Yoga and Mindfulness Practices for Teens Card Deck
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Based on her widely acclaimed card deck for children, mindfulness and yoga expert (and parent), Jennifer Cohen Harper, with Mayuri Gonzalez and Argos Gonzalez, has created a deck for teens to support a more balanced and healthy life.
This deck offers over 50 practices to help teens become stronger, more flexible, get better rest, manage anxiety, and learn to navigate stressful situations without becoming overwhelmed. Beautifully illustrated by Karen Gilmour, coupled with easy-to-read and easy-to-implement instructions.
Divided into five elements, Connect, Breathe, Move, Focus and Relax, along with partner and group practices, this card deck is a comprehensive yet accessible tool kit for teens themselves, as well as for parents, teachers, clinicians, coaches, and others interested in helping support self-awareness and increased personal power in young people.
Activities and practice sequences include:
Mindful techniques exploration
Grounding in the present
Releasing nervous energy
Back to back breathing
How to Use this Deck
Yoga and mindfulness have a lot to offer. The practices on these cards can help you get stronger and more flexible, manage feelings of anxiety, learn to navigate challenging situations without becoming overwhelmed, and much more. But perhaps the most important thing these practices can help you with is the ability to be more connected to yourself—your body, your mind and your emotions. When you are more connected to your own experience you can make better choices about how to care for yourself and how to respond to the world around you.
As you explore the activities on these cards, the most important thing is to notice what’s happening with you. What are you feeling in your body, in your mind, and in your emotions as you try the activities? Does your experience change or stay the same as you hold poses, or as you try them multiple times?
As you practice, do what feels right to you and trust your own body. If something doesn’t feel right (if it hurts, makes you uncomfortable, freaks you out a bit) pause and check out your feelings, and then make a decision about what to do that works for you in the moment. Have fun, work hard, and be curious about your experience.
Choose a Single Card:Choose just one card for a short 1-5 minute practice. Consider starting with a yoga seat, and ending with final relaxation each time you practice, even if you are only doing one activity.
Create a Sequence:Combine 3-7 cards for a longer practice. Try choosing a card from each of the categories: Connect, Breathe, Move, Focus, and Relax. See the “Putting it All Together” cards for some ideas, but feel free to mix it up and do what feels right for you.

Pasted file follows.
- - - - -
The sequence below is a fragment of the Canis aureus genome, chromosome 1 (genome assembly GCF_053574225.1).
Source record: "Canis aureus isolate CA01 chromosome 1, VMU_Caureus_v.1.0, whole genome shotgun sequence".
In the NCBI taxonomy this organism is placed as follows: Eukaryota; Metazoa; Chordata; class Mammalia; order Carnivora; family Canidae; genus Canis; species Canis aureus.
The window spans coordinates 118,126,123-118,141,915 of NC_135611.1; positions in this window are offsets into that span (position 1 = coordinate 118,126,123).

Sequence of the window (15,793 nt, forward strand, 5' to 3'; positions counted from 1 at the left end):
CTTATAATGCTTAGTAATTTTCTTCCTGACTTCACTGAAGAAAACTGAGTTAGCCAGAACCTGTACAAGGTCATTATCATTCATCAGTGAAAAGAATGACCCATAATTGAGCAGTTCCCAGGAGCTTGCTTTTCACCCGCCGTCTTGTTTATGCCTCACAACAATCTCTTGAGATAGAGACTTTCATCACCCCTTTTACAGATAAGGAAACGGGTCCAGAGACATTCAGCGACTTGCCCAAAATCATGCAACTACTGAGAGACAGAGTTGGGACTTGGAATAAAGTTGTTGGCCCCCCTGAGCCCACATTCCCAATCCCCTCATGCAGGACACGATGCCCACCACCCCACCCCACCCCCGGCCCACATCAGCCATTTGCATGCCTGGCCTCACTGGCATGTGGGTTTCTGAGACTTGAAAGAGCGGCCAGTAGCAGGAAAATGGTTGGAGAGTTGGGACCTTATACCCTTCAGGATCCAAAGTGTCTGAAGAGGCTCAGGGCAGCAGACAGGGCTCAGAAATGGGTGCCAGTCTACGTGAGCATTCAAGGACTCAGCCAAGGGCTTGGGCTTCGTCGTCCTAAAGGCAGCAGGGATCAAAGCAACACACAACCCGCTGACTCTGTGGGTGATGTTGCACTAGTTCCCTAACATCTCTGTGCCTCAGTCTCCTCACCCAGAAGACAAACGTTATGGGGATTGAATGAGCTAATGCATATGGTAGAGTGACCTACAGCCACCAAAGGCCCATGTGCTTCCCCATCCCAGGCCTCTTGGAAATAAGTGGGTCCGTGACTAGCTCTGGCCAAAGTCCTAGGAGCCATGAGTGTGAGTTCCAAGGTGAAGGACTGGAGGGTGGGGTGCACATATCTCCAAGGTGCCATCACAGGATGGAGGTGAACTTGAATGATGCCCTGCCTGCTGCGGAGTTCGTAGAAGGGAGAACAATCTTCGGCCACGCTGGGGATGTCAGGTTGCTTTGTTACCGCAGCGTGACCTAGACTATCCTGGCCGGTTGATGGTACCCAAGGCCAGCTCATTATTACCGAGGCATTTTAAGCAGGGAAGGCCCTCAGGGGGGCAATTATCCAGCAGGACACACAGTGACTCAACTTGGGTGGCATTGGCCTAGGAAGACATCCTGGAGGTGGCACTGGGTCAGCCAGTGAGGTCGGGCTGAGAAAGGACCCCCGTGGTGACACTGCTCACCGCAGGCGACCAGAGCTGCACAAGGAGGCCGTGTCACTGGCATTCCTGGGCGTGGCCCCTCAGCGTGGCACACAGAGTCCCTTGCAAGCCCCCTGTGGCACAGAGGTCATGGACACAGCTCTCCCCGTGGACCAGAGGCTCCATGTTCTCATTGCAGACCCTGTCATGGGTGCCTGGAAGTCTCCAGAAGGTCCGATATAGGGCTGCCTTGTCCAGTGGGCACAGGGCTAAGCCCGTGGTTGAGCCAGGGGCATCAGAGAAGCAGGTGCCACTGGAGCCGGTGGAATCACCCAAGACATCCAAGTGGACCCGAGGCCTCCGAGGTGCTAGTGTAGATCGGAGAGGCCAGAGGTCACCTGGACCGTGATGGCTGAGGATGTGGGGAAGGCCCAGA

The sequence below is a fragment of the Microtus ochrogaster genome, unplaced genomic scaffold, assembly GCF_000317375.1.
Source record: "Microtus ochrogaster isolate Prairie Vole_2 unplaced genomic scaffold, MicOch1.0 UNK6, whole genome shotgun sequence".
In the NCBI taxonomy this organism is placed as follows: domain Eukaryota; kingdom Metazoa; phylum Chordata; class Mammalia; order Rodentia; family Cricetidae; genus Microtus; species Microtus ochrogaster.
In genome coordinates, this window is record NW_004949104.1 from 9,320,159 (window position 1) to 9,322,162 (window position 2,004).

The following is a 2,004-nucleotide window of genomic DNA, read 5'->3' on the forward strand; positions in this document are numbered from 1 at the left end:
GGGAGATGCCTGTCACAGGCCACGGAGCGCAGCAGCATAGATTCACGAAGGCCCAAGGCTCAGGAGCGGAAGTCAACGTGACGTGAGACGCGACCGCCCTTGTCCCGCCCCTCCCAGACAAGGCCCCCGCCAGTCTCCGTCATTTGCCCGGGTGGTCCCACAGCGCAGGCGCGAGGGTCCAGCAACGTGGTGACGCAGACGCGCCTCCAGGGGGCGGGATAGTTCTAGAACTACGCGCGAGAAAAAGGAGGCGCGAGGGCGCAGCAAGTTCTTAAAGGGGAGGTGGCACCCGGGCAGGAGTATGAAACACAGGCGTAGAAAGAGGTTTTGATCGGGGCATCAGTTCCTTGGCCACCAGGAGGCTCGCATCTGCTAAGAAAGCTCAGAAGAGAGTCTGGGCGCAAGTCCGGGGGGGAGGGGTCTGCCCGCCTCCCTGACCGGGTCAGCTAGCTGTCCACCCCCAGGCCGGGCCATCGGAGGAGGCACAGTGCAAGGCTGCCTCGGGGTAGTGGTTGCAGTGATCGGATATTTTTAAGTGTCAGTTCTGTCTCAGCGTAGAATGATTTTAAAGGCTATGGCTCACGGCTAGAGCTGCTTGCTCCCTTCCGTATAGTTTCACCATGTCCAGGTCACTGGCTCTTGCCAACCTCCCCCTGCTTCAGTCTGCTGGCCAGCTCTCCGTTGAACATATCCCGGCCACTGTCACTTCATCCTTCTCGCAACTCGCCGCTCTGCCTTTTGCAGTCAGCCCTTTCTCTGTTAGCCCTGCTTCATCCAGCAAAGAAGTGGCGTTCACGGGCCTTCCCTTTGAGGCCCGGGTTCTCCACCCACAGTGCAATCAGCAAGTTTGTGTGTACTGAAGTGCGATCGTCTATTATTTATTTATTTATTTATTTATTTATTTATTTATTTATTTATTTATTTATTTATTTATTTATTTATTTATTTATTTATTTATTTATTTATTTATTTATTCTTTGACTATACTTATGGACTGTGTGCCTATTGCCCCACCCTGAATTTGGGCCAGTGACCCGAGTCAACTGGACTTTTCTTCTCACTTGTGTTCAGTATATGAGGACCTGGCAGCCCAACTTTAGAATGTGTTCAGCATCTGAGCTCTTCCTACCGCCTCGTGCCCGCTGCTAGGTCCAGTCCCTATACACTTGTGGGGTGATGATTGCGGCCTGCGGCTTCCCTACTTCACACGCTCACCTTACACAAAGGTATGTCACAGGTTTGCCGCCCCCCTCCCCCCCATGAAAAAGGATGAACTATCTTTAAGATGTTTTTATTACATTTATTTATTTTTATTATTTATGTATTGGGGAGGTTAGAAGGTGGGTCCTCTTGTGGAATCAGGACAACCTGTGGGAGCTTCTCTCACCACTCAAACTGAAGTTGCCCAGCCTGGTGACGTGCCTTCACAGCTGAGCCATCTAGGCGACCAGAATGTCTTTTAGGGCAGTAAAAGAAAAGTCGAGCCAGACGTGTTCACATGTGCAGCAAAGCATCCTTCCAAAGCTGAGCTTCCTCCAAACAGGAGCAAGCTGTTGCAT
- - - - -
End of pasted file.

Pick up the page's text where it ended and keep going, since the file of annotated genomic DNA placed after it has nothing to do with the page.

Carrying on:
Bringing Energy Up and Down:Check out the arrows on the right side of each card to learn more about how the activity might affect your energy level. As you choose your card or cards for practice, consider what your body needs at that moment. If you have time for a longer sequence, you might want to bring your energy up first, then bring it down for a final relaxation. Remember that practices affect people differently, so if a card says it will bring energy down, but you feel like it’s bringing your energy up, trust your body and your own instincts and decide if another practice would be better for you in that moment.
Group and Partner Cards:Some cards will ask you to work with a group of people or a partner. These cards are meant to help you connect with your friends and explore ways to get to know each other and have fun. Some cards have questions or suggestions, but feel free to add or adapt them as you and your friends see fit.
Yoga mat or no yoga mat?:Most practices can be done anywhere you are, with or without a yoga mat. You may want to use a mat (if you have one) to make the surface less slippery, or to have a clean space where you feel comfortable laying down, but if you feel good without a mat then it’s no problem not to use one.
Eyes open or closed?Many of the practices in this deck invite you to reflect on your inner experience. Sometimes closing your eyes will help you do this, but at other times it may not feel safe or comfortable to close your eyes. Make your own choice, and if closing your eyes doesn’t feel right you can always focus on one spot and keep your gaze there.
About the Authors
Jennifer Cohen Harperis the founder of Little Flower Yoga, and The School Yoga Project, which brings yoga and mindfulness to schools nationwide. She is the author ofLittle Flower Yoga for Kids: A Yoga and Mindfulness Program to Help Your Child Improve Attention and Emotional Balance, co-editor ofBest Practices for Yoga in Schools, and creator of the bestsellingYoga and Mindfulness Practices for Children Card Deck.
Mayuri Breen-Gonzalez, E-RYT, RCYT, is a nationally recognized presenter, trainer and instructor in mindfulness and children's yoga, leading teacher trainings and continuing education seminars at renowned retreat centers. She has more than 25 years of experience practicing yoga and mindfulness, and provides therapeutic yoga classes to children and families as well as teaching yoga and mindfulness classes in schools and community centers.
Argos Gonzalez, M.Ed., is a teacher, lecturer, and mindfulness and yoga instructor. He has 13 years of experience teaching high school in the Bronx and teaches pre-service and in-service teachers at Hunter College School of Education in NY. Argos is certified through both Mindful Schools and Little Flower Yoga (LFY), and currently serves as the director of professional development for The School Yoga Project, a program of LFY.